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Hoffmann, R. A wiki for the life sciences where authorship matters. Nature Genetics (2008)

Genetic mapping in Xenopus laevis: eight linkage groups established.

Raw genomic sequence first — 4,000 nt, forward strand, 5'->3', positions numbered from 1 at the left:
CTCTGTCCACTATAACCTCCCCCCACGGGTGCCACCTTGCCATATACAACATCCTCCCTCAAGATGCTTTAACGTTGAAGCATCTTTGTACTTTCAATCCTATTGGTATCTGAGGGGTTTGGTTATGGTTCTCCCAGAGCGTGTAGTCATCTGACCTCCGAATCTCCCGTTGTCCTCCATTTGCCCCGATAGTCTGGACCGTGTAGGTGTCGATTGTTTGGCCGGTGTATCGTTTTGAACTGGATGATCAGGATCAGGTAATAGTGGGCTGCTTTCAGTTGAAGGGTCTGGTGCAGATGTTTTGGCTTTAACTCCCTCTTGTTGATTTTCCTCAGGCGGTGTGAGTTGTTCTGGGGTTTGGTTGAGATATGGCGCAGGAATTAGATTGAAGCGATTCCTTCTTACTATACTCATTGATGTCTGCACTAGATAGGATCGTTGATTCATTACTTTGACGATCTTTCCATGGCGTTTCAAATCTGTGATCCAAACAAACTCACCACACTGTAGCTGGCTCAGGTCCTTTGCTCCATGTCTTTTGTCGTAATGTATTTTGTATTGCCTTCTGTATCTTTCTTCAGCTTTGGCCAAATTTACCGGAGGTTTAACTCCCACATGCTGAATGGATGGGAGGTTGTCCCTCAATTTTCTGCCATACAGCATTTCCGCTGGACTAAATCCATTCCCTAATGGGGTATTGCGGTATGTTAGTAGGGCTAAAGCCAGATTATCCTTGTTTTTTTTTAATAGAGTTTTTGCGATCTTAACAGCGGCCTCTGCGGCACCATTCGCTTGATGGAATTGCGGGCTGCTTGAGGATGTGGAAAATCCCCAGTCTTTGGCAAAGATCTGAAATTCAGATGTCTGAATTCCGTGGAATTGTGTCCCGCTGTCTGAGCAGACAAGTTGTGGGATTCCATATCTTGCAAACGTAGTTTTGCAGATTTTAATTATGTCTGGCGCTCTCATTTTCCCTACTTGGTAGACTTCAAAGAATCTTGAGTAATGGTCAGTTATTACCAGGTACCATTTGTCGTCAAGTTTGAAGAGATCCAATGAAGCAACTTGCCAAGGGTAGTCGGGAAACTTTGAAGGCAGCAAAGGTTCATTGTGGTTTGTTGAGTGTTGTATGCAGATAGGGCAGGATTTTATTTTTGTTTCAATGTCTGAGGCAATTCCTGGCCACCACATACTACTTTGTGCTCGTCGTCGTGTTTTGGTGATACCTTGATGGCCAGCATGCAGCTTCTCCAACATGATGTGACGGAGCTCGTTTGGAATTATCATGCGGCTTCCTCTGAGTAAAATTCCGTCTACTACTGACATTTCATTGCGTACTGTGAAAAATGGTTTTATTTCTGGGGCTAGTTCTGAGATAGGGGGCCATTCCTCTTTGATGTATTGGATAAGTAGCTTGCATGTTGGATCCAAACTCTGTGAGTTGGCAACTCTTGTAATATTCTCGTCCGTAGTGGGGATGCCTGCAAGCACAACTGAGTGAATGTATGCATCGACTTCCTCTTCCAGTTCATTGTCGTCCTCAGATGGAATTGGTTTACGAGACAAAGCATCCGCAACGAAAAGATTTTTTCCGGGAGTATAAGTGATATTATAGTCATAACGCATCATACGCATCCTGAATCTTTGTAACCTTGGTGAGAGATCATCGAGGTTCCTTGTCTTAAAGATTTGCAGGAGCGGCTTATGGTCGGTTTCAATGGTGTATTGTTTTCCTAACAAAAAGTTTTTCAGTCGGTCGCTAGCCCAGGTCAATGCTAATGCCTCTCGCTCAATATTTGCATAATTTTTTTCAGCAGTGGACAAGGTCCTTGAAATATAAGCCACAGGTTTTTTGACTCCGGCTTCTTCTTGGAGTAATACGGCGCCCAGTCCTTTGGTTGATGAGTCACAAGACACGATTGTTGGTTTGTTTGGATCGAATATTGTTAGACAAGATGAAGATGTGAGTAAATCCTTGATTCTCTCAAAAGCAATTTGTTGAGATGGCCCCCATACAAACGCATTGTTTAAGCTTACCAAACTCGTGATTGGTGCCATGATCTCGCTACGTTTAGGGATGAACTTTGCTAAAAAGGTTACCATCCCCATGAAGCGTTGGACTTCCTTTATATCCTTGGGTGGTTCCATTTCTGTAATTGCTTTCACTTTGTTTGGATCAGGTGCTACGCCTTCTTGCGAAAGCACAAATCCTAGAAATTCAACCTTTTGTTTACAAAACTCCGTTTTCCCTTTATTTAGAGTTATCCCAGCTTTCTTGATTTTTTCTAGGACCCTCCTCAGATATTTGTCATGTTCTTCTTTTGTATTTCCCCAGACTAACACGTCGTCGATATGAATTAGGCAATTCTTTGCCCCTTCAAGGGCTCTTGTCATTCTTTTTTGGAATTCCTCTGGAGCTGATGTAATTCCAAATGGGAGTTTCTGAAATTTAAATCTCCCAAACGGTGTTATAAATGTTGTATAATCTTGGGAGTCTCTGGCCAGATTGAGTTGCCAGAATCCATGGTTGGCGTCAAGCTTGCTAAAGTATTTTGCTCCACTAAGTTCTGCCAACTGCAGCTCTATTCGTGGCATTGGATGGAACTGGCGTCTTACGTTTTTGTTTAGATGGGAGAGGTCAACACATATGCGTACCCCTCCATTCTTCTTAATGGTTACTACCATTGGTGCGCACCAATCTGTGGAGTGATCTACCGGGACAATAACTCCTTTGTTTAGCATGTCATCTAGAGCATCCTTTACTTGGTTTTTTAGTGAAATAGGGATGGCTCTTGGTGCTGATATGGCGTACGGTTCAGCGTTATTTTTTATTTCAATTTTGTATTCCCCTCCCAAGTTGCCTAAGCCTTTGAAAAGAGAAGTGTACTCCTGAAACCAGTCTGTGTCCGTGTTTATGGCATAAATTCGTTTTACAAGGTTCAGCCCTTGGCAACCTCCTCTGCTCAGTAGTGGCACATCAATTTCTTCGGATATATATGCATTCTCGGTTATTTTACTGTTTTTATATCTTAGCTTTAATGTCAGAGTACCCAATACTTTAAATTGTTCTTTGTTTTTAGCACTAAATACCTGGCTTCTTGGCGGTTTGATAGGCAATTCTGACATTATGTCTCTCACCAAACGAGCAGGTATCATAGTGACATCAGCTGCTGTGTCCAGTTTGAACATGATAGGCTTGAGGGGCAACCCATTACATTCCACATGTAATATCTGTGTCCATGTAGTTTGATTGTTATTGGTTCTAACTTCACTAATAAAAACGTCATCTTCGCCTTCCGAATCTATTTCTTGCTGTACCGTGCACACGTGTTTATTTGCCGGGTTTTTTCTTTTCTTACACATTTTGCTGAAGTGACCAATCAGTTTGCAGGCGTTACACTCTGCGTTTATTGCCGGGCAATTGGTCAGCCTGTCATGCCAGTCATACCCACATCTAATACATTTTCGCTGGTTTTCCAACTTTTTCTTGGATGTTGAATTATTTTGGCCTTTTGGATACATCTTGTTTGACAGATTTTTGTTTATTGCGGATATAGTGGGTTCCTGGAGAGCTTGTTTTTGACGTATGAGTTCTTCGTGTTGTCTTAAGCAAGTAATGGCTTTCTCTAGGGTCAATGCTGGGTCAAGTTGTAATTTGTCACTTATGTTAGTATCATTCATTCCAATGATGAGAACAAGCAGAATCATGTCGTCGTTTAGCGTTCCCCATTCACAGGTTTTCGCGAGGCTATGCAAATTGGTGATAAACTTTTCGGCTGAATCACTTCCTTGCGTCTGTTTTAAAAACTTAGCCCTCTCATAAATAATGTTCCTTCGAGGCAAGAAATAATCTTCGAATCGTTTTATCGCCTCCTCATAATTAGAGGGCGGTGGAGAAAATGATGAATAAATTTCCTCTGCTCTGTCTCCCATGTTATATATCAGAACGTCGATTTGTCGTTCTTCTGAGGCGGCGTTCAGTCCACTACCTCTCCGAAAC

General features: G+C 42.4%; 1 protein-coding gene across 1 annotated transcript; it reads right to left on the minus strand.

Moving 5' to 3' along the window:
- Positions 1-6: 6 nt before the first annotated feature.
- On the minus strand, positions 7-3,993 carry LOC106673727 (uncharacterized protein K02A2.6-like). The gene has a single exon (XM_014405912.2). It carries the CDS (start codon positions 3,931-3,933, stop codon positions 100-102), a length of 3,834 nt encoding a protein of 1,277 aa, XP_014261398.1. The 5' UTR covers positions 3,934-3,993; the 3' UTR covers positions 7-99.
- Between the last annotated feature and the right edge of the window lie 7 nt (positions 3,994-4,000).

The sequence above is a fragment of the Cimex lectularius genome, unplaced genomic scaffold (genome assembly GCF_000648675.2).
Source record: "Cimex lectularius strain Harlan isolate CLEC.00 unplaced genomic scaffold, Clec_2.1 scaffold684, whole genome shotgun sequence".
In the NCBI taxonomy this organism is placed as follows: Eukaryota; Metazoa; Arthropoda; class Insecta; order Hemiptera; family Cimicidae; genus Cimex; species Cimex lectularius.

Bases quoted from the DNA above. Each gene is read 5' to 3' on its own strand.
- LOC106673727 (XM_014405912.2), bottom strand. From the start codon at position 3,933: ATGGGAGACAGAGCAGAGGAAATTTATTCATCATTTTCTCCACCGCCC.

Inheritance of alleles at 29 electrophoretically detected protein loci and one pigment locus (albinism) was analyzed in Xenopus laevis by backcrossing multiply heterozygous individuals generated by intersubspecies hybridization. Pairwise linkage tests revealed eight classical linkage groups. These groups have been provisionally numbered from 1 to 8 in an arbitrarily chosen order. Linkage group 1 includes ALB-2 (albumin), ADH-1 (alcohol dehydrogenase), NP (nucleoside phosphorylase), and ap (periodic albinism). Linkage group 2 contains ALB-1 and ADH-2, and probably is homeologous to group 1. Linkage group 3 comprises PEP-B (peptidase B), MPI-1 (mannosephosphate isomerase), SORD (sorbitol dehydrogenase), and mIDH-2 (mitochondrial isocitrate dehydrogenase). Linkage group 4 contains GPI-1 (glucosephosphate isomerase) and EST-4 (esterase 4). Linkage group 5 contains GPI-2 and PEP-D (peptidase D). Linkage group 6 comprises ACP-3 (acid phosphatase), sME (cytosolic malic enzyme), and GLO-2 (glyoxalase). Linkage group 7 consists of sSOD-1 (cytosolic superoxide dismutase), GPD-2 (glycerol-3-phosphate dehydrogenase), mME (mitochondrial malic enzyme), and the sex determining locus. Linkage group 8 includes FH (fumarate hydratase) and TRF (transferrin). Recombination frequencies between linked loci showed differences related to the genomic constitution (parental subspecies) and to the sex of the heterozygous parent. Independent assortment was observed between the duplicate ALB loci. This is true for the duplicate ADH, GLO, and MPI loci as well, supporting the view that these genes have been duplicated as part of a genome duplication that occurred in the evolutionary history of X. laevis. Comparative analysis of genetic maps reveals a possible conservation of several linkages from the Xenopus genome to the human genome.[1]


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